Menu Close

Watching too much TV may increase risk for serious blood clots, say researchers

Black Dude Watching TV Photo: EURWeb

*Health experts suggest getting up and walking around while watching TV can enhance  consumers’ long-term health

Isola Moses | ConsumerConnect

Several recent studies have highlighted the risks associated with a sedentary lifestyle, and now a fresh study by researchers from the European Society of Cardiology identified a link between too much TV watching and blood clots.

The study findings indicated that sitting down and watching TV for several hours in a row – without regularly getting up and taking a break – may increase consumers’ risk for fatal blood clots.

ConsumerConnect learnt Dr. Setor Kunutsor, one of the researchers, said: “Prolonged TV viewing involves immobilisation which is a risk factor for venous thromboembolism (VTE).

“This is why people are encouraged to move around after surgery, or during a long-haul flight.”

Dr. Kunutsor also stated: “In addition, when you sit in a cramped position for long periods, blood pools in your extremities rather than circulating, and this can cause blood clots.

“Finally, binge-watchers tend to eat unhealthy snacks, which may lead to obesity and high blood pressure, which both raise the likelihood of blood clots.”

In exploring prioritisation of TV-watching breaks for the study, the researchers analysed three earlier studies that included information on more than 131,000 participants over the age of 40.

The participants answered questions about their typical TV-watching habits, and the researchers followed up with them over the course of nearly 20 years to monitor their health outcomes, report stated.

“All three studies adjusted for these factors (age, sex, body mass index, and physical activity) since they are strongly related to the risk of VTE; for instance, older age, higher BMI, and physical inactivity are linked with an increased risk of VTE.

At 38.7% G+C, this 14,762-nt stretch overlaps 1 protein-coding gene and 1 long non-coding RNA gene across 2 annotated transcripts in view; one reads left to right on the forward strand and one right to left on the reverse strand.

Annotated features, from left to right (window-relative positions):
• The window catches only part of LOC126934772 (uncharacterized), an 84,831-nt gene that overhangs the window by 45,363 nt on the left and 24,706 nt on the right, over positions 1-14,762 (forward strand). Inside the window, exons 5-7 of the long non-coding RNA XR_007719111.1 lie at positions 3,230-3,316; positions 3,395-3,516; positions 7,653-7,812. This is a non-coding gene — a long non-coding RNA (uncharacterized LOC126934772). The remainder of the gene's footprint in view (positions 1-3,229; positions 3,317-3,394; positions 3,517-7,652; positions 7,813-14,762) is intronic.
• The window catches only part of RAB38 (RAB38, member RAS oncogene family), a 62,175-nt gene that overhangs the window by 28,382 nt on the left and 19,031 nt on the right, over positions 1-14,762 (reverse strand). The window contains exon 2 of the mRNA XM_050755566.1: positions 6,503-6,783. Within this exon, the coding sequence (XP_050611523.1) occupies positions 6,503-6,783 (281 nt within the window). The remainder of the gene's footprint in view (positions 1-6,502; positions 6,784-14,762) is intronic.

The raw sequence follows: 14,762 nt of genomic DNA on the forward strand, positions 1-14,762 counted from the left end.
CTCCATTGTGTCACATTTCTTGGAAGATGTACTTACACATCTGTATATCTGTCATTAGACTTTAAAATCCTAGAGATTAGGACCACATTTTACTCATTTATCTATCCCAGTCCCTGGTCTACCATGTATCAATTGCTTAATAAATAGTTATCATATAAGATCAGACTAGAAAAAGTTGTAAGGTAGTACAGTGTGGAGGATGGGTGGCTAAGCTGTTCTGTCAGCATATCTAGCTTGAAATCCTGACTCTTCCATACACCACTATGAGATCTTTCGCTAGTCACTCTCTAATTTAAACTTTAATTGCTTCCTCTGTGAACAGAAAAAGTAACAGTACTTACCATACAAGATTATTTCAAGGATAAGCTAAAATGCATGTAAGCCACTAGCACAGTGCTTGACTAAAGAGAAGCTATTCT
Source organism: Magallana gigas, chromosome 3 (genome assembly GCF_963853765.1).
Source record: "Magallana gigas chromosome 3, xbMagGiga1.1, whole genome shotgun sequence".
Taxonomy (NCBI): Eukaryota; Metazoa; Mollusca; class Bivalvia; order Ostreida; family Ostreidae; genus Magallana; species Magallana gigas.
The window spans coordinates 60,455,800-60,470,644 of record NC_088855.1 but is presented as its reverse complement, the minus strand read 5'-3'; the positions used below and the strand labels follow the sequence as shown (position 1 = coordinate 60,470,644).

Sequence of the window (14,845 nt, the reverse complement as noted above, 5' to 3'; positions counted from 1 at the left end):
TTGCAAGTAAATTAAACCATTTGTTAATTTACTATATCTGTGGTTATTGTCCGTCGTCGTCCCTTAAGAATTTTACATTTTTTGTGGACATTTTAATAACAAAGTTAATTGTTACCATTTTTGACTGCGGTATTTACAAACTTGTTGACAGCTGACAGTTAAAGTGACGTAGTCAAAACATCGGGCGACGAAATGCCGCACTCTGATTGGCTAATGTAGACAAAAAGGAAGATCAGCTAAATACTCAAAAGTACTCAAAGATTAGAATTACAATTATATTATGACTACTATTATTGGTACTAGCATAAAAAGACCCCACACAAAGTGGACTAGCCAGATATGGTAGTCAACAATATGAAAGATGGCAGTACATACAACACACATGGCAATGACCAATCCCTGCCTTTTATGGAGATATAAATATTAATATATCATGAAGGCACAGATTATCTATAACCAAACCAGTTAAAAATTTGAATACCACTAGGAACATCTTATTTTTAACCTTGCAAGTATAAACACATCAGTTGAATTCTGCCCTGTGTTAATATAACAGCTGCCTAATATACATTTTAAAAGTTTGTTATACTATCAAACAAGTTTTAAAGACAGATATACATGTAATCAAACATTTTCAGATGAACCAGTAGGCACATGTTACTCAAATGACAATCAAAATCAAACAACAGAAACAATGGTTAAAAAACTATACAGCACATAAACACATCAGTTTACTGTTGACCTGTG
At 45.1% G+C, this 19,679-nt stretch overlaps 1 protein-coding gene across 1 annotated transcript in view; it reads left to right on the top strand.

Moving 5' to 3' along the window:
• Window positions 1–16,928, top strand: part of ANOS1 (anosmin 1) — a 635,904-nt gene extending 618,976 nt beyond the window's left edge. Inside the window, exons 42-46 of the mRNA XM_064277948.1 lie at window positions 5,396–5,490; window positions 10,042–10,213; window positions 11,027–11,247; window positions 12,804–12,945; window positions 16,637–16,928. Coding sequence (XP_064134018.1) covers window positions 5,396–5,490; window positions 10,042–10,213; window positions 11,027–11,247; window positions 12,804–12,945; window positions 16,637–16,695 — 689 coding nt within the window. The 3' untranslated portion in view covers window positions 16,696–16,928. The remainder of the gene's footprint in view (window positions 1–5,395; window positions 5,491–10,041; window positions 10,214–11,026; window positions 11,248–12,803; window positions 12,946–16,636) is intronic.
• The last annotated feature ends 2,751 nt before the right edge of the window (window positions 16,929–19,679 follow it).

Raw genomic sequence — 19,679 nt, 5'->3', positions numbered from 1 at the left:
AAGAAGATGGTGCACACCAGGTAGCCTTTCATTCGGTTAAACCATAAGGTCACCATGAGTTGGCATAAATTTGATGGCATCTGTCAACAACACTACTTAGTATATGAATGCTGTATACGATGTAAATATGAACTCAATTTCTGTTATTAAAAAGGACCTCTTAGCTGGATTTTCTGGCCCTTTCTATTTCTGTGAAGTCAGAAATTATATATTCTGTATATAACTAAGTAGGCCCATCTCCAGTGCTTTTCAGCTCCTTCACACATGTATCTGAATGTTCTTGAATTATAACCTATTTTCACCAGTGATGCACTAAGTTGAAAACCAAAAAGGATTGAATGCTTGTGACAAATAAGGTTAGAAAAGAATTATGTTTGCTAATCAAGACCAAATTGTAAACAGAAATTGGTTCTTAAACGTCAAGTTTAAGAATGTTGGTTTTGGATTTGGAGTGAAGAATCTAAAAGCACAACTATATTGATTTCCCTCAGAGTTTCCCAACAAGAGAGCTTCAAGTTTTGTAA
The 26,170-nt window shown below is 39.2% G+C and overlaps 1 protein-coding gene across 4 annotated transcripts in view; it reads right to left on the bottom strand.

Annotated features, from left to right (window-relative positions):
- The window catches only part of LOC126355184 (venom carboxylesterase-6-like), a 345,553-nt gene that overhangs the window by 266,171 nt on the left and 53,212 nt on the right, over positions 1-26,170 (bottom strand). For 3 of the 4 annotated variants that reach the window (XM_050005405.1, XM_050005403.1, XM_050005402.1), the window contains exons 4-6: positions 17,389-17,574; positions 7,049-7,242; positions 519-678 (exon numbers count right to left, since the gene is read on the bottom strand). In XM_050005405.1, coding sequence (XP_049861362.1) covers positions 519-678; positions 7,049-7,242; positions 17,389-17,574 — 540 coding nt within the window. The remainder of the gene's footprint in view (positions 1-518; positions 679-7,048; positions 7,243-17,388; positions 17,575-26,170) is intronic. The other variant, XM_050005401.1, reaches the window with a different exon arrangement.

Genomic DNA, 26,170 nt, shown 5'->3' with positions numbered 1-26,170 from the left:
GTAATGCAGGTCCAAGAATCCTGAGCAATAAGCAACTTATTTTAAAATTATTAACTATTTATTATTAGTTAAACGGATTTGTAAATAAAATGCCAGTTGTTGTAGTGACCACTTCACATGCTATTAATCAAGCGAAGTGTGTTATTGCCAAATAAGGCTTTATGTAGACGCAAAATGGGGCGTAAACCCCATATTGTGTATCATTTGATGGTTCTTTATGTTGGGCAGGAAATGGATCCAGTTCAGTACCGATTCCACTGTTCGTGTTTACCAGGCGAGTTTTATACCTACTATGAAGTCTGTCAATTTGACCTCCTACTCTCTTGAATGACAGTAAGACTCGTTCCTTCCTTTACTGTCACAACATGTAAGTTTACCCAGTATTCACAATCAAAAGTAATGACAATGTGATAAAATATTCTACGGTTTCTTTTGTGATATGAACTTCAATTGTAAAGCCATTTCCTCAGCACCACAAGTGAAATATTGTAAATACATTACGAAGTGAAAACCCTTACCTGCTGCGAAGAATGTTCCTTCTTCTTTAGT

“The findings indicate that regardless of physical activity, your BMI, how old you are, and your gender, watching many hours of television is a risky activity with regard to developing blood clots,” Dr. Kunutsor said.

Ultimately, the study indicated that watching TV for at least four hours per day may make VTE 1.35 times more likely, compared with participants who watched less than 2.5 hours per day.

Kunutsor further opined: “If you are going to binge on TV, you need to take breaks. You can stand and stretch every 30 minutes or use a stationary bike. And avoid combining television with unhealthy snacking.”

Going forward, the researchers hope consumers understand the importance of mixing in physical activity with long periods of sitting down and watching TV.

According to the health experts, that is the best way for consumers to protect their long-term health.

Dr. Kunutsor added: “Our results suggest that we should limit the time we spend in front of the television.

“Long periods of TV watching should be interspersed with movement to keep the circulation going.

“Generally speaking, if you sit a lot in your daily life – for example your work involves sitting for hours at a computer – be sure to get up and move around from time to time.”

ConsumerConnect reports a research has shown in 2019, TV consumption in the United States (US) was highest among African-Americans, who watched an average of 3.23 hours of TV each day, according a reaserch.

However, Asian-Americans spent around half that amount of time watching television each day in the same year.

Kindly Share This Story

Kindly share this story